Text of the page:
While filming material for a 1971 documentary by Gavin Bryars’s friend Alan Power focused on people living in impoverished areas in London, the filmmaker crossed paths with a singing vagrant who offered an improvised and affecting profession of faith with the words "Jesus' blood never failed me yet..."
Upon listening to the taped material at home Bryars not only found the man’s voice strikingly in tune with his piano but that the opening section of the song – a lopsided 13 bars long – formed an effective and occasionally unpredictable audio loop. This unique combination of musical and extra-musical elements evolved into one of Bryars’s earliest successes.
Building upon the piano accompaniments he improvised when initially listening to the song, Bryars composed a progressive, swelling structure for the piece, in which simple orchestral accompaniments evolve into increasingly lush harmonic textures. With the man’s song looping underneath for the duration of the work, Bryars supplies a musical counterpoint that at once respects the tramp’s nobility and celebrates his simple faith.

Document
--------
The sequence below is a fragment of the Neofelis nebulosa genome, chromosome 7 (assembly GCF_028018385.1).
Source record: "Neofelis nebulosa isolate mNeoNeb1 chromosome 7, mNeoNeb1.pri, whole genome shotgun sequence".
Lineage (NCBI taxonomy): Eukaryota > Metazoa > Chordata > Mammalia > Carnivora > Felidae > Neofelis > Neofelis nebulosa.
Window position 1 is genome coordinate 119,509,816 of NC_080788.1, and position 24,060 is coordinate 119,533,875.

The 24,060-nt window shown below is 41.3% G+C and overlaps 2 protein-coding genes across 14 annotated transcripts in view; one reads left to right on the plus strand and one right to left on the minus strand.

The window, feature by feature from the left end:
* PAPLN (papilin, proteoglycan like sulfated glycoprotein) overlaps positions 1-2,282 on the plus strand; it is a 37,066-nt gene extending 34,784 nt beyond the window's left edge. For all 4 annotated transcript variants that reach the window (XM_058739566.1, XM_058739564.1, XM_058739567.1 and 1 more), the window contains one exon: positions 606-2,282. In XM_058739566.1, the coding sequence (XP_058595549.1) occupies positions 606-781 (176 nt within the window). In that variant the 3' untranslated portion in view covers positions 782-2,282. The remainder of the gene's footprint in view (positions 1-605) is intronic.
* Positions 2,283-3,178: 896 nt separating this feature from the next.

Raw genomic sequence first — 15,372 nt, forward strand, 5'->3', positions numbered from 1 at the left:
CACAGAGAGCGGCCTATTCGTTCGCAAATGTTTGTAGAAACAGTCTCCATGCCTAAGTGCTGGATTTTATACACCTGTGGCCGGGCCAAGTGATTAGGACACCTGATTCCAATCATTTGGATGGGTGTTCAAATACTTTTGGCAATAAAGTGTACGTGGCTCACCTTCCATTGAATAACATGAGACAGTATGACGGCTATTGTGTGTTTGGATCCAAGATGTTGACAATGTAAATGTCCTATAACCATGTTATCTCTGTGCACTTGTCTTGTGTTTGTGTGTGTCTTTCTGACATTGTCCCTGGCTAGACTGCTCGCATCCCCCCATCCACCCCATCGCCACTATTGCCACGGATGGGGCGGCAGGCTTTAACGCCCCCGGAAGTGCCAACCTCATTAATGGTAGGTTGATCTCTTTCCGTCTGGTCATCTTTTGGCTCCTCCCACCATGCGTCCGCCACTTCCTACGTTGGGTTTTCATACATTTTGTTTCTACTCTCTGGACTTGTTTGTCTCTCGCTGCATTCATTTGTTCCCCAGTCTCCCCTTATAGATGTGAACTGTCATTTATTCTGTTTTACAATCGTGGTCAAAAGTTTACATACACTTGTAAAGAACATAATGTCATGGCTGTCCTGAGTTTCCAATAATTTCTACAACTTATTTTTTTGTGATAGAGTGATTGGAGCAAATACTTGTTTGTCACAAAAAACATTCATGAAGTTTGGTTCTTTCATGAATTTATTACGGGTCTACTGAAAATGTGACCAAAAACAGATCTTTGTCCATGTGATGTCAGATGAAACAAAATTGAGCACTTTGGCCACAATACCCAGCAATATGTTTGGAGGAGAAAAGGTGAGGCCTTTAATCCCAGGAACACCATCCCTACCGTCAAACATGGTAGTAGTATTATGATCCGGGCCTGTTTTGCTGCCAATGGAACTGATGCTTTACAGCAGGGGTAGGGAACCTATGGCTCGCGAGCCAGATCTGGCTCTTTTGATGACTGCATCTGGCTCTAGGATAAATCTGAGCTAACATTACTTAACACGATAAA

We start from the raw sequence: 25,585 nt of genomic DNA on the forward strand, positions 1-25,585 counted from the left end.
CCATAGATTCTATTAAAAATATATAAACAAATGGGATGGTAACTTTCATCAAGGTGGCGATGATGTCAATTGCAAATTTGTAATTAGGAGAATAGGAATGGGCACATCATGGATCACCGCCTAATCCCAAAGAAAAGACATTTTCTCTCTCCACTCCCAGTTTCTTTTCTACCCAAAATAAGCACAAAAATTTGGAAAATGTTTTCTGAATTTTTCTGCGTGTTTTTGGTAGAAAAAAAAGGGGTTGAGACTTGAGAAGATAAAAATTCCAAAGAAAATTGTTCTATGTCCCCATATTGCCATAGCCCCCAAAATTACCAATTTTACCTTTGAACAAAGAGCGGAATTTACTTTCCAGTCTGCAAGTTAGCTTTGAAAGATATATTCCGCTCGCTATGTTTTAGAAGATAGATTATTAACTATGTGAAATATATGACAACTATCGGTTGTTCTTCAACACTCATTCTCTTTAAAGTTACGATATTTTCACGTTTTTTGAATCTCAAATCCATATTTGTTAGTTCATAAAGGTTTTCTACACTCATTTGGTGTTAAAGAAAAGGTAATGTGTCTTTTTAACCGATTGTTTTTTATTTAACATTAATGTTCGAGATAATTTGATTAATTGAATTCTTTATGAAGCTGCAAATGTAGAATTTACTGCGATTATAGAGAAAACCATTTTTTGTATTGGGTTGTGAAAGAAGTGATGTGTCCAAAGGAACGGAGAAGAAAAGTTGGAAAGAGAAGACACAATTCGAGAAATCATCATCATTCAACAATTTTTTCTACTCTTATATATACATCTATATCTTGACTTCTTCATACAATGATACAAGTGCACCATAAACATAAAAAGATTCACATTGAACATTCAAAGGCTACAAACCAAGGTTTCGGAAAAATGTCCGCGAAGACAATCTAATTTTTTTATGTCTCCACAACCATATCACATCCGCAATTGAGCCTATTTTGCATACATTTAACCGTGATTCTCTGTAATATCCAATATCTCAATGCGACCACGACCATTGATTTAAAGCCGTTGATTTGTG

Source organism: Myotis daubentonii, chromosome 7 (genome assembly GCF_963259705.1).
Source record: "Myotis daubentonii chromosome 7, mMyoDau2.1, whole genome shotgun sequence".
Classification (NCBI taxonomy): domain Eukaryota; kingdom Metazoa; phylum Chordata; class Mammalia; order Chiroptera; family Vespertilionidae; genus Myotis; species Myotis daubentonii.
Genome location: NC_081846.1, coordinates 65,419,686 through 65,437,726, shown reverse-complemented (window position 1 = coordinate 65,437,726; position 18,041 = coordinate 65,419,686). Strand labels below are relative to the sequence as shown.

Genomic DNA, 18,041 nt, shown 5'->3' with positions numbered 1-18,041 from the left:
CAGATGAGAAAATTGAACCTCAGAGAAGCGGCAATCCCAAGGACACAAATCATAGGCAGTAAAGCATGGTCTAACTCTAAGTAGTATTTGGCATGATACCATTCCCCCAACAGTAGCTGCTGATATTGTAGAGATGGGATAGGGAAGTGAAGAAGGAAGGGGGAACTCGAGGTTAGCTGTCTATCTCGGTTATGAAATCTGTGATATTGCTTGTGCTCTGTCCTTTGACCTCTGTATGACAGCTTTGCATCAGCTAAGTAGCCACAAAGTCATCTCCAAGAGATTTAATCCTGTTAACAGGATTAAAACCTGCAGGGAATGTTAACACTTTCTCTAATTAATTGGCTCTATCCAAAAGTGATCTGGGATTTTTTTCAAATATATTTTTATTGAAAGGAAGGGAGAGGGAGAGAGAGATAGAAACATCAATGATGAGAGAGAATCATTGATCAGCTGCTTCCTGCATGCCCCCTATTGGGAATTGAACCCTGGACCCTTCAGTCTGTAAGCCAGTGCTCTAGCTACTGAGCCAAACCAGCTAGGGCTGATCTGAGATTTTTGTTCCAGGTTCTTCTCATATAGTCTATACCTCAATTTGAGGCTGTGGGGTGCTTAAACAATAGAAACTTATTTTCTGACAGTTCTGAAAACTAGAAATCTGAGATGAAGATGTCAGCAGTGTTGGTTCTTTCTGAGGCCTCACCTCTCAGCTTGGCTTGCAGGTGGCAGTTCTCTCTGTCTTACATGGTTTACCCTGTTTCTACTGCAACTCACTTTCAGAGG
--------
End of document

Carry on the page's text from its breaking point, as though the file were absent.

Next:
Though the piece was recorded in its original 25-minute form, an expanded 75-minute version was released in the 1990s with singer Tom Waits joining the original song in the final section. Two singles were released of this concluding duet, one beginning with the vagrant who is later joined by Waits and another with the reverse arrangement. For a limited time we're able to offer a free download of both these tracks from Gavin Bryars: A Portrait thanks to the generous support of Schott Publishing, Universal Music and the composer himself.
Jesus' Blood Never Failed Me Yet
Jesus' Blood Never Failed Me Yet (single remix)
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